Leading rugby players are taking part in a major study at the University of Birmingham to help develop a pitch-side test to help diagnose head injuries.
The research is part of a collaboration with the Rugby Football Union, Premiership Rugby and the Rugby Players’ Association.
It will run throughout the 2017/18 season and involve players from the Aviva Premiership Rugby and Greene King IPA Championship.
Experts from the university, led by neurosurgeon Professor Tony Belli, have spent nine years developing the test which measures biomarkers in saliva and urine to help identify potential brain injuries.
It is hoped a handheld device, which is currently being developed, could be used across a range of sports, but also by frontline medics in the NHS and the military.
Prof Belli said: “Early and accurate diagnosis of concussion is one of the biggest challenges we face clinically and is particularly a major concern in the sporting world.
“The University of Birmingham recently made a significant breakthrough after identifying molecules, which can be found in saliva and act as biomarkers to indicate whether the brain has suffered injury.
“In this exciting next study with the RFU, Premiership Rugby and the Rugby Players’ Association, we will collect players’ saliva and urine pre and post-injury, which we will then test in the laboratory in order to assess the reliability of these biomarkers.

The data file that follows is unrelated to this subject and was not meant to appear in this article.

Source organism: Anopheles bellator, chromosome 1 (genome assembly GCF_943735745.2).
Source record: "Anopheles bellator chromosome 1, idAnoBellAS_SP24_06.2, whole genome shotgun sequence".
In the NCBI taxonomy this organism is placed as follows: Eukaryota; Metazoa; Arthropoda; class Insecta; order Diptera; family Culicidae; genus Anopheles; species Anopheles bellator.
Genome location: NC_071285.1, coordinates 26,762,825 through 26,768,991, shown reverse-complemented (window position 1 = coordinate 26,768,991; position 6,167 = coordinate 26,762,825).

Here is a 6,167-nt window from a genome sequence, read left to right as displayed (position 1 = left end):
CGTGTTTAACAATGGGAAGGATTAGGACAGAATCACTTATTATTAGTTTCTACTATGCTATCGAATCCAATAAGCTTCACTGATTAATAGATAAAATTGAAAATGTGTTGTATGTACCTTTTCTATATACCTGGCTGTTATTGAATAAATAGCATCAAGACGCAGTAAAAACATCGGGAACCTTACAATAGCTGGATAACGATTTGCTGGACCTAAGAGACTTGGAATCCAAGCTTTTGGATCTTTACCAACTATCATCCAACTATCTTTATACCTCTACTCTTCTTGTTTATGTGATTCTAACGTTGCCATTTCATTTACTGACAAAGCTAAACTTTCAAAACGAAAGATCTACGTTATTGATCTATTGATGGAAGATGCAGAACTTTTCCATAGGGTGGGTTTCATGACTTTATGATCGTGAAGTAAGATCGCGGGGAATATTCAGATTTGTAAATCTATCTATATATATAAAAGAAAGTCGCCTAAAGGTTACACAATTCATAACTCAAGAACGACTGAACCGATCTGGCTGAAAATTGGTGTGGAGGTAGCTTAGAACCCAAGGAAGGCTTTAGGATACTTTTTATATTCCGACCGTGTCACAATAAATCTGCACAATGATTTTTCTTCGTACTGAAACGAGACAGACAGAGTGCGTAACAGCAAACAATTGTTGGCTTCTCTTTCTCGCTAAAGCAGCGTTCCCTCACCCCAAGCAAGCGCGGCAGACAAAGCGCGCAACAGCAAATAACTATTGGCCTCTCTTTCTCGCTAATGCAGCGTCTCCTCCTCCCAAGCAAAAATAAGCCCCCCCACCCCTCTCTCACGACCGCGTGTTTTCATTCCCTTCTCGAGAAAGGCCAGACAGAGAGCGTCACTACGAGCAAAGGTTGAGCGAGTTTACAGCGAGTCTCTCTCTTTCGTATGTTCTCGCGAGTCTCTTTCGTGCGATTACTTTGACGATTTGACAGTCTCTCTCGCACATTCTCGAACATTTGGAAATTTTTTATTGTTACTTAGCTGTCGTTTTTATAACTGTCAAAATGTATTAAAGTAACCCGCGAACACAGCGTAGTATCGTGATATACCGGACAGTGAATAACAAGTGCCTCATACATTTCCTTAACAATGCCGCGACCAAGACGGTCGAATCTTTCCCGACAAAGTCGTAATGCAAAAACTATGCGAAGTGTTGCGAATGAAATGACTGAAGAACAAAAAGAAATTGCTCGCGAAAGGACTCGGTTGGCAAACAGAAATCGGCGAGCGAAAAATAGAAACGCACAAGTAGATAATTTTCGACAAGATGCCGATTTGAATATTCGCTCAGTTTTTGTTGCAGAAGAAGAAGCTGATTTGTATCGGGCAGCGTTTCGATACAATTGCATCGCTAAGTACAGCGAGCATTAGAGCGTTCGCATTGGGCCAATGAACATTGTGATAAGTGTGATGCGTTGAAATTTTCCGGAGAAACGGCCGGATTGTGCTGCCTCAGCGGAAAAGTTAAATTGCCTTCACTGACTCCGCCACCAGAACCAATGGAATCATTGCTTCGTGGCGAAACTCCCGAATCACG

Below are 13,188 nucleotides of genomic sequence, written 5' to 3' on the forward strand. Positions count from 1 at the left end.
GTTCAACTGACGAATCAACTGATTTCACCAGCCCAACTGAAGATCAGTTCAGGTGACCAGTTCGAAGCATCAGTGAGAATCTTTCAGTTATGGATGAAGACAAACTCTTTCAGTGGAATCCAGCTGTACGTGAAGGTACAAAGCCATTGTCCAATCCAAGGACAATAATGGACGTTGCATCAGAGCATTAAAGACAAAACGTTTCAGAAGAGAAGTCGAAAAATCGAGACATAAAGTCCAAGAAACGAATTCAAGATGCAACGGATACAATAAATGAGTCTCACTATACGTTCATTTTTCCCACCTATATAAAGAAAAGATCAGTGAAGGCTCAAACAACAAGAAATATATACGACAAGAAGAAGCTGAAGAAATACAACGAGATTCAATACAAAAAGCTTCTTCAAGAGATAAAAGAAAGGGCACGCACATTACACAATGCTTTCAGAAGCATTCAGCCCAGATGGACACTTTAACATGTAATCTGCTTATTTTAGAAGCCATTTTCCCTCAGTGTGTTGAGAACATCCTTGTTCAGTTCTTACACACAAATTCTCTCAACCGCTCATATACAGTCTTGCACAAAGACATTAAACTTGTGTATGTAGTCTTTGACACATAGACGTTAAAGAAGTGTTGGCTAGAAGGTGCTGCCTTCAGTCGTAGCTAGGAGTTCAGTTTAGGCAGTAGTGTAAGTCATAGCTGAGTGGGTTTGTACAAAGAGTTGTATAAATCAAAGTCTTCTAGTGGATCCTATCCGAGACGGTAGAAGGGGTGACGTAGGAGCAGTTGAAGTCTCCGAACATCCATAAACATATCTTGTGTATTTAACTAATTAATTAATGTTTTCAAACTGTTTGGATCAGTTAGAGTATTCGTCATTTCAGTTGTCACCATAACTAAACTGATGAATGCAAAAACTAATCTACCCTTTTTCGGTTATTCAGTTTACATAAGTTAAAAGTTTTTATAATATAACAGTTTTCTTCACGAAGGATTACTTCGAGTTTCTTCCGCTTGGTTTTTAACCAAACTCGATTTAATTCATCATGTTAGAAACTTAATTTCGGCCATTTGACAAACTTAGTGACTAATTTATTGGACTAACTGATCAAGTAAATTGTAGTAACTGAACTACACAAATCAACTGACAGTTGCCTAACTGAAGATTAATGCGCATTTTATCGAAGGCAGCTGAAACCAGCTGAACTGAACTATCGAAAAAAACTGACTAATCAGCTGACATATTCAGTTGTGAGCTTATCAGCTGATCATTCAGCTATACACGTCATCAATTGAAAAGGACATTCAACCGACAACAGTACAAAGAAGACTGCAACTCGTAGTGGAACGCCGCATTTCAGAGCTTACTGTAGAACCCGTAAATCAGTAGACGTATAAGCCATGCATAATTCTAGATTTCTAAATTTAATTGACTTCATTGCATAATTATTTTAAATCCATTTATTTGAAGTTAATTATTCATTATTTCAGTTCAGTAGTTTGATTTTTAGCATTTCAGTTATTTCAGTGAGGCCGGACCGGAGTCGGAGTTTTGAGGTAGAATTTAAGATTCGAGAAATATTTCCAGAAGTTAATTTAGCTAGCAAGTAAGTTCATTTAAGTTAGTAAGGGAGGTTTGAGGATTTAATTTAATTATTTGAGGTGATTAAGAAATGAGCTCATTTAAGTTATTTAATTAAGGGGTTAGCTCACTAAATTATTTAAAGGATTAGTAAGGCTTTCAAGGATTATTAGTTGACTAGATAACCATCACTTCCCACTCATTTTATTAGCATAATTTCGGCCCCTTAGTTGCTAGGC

“If these biomarkers are found reliable, we can continue our work with industrial partners with the hope to have a device available within the next two years that will instantaneously diagnose concussion on the pitch-side with the same accuracy as in the laboratory – a major step forward for both sport and medicine.”
As part of the study, players will provide saliva and urine samples before a game, with those who are confirmed or suspected to have concussion injuries will provide samples following their injuries. These will then be analysed by the researchers.
Dr Simon Kemp, chief medical officer at the Rugby Football Union, said: “This is an important addition to the breadth of research we are undertaking into concussion and player welfare more broadly.
“There is currently no reliable or proven biomarker or objective test for the diagnosis of concussion and this lack of objectivity is the biggest challenge facing medical professionals in dealing with this type of injury.
“While very much an exploratory piece of research, this is a project that has the potential to make a very significant impact on the diagnosis and management of players following concussion.”